Word based model has known problem of unknown words. Whereas character based model does not have any unknowns. But character based model is not good at making a difference between different words, having similar spelling. For example “search for s8 plus”, goes to calculator domain due to presence of similar character sequence “8 plus” in calculator domain.

For such a huge input space, there were extreme variations of data. That includes lots of unknown words, during training phase. The unknowns were issues for accuracy in lots of domains. That led us to experiment on the possibilities on CNN with Respect to RNN

There were issues of misclassifications for the word inflections (when the word boundary goes beyond the representation). The CNN was candidate of research to counter the inflection problem, which we faced in the RNN. In RNN, the state was not getting learnt… Sentence is represented in vector space but it was too huge for the word based RNN to handle. Also, unknown words were not being handled with the word based RNN. So we went into CNN. This for both domain and intent classification. For the tagger, we continued with RNN.

When the migration was done to CNN, then there was a question on the optimal filter size for the CNN design.We conducted various experimentation on different combinations of values of N in N-Gram for CNN Filters. Typically shorter values of N was used for sub-word level features. And in the same time, larger values of N is used for understanding the language structures. Various experiments were conducted to determine the best filter sizes to achieve the commercial quality accuracy. We have multiple filters with various sizes (2x2, 4x4, 6x6 etc.). We have another layer of CNN which gives the final output with a probabilistic score.

For such a huge input space, there were extreme variations of data. At the same time, there exists similarities between the data. So we needed some tools to help resolve such data conflicts. We used techniques such as tf-idf, cosine similarity and policy conflict concept words to deal with this problem.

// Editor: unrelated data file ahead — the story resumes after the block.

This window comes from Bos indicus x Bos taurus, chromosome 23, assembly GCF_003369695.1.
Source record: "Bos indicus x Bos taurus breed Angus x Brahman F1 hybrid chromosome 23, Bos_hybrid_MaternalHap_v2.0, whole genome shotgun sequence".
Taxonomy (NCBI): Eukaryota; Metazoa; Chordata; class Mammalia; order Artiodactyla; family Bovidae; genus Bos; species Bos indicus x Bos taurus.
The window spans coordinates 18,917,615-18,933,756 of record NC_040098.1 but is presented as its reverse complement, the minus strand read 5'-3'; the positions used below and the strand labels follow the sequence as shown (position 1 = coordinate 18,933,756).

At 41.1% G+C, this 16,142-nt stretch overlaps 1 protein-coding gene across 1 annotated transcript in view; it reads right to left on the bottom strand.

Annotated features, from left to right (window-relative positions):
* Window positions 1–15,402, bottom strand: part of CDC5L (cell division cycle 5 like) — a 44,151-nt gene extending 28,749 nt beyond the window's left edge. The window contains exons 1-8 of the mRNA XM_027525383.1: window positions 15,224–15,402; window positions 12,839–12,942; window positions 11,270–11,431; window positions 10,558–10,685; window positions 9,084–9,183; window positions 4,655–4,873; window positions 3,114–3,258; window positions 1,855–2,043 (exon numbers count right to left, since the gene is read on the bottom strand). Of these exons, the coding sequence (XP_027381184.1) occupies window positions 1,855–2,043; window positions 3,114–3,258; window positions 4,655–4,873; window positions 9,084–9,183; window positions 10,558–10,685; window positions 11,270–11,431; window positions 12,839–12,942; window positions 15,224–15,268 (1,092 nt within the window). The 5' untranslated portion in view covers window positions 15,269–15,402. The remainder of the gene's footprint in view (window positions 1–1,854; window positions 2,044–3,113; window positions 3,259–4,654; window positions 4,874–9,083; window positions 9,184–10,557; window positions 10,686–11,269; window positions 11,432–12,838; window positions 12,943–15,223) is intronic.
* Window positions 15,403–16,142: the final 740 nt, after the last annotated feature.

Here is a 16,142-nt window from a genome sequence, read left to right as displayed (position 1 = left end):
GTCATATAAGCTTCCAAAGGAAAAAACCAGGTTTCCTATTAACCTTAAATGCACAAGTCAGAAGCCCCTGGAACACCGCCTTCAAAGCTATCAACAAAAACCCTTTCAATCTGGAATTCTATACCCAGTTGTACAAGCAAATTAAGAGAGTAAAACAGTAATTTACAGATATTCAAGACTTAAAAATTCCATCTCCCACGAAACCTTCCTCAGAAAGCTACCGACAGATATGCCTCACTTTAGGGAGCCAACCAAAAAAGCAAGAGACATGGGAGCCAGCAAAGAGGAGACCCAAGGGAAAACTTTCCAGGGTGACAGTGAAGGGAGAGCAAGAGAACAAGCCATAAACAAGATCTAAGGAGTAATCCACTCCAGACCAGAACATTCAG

As discussed earlier, we built the DNN classifier to take the context as input as well as utterances. Now we are good as we have just one classifier for every context. But still we need to train this neural network with utterances with different context. For example, an utterance A should be mapped into command 1 when they are under context alpha or beta, utterance B needs to be mapped to command 1 at context alpha, and command 2 at context beta. If you want to maintain the training set like this, it will serve your purpose but training time and maintenance cost will still be prohibitive. So we needed a nice sampling algorithm to pick up necessary training data. How the sampling works well will ultimately determines the fluency of context understanding. Samsung is recognized for making various device models, throughout the year. When we are having multi-modality , then various device models will have their differences in UX. That’s a challenge to Bixby to handle a wide variety of output spaces. The architecture here show the handling of variable output space.

We have evaluated our Bixby1.0 architecture for its adaptability in other languages. We have taken Hind as our language for experimentations.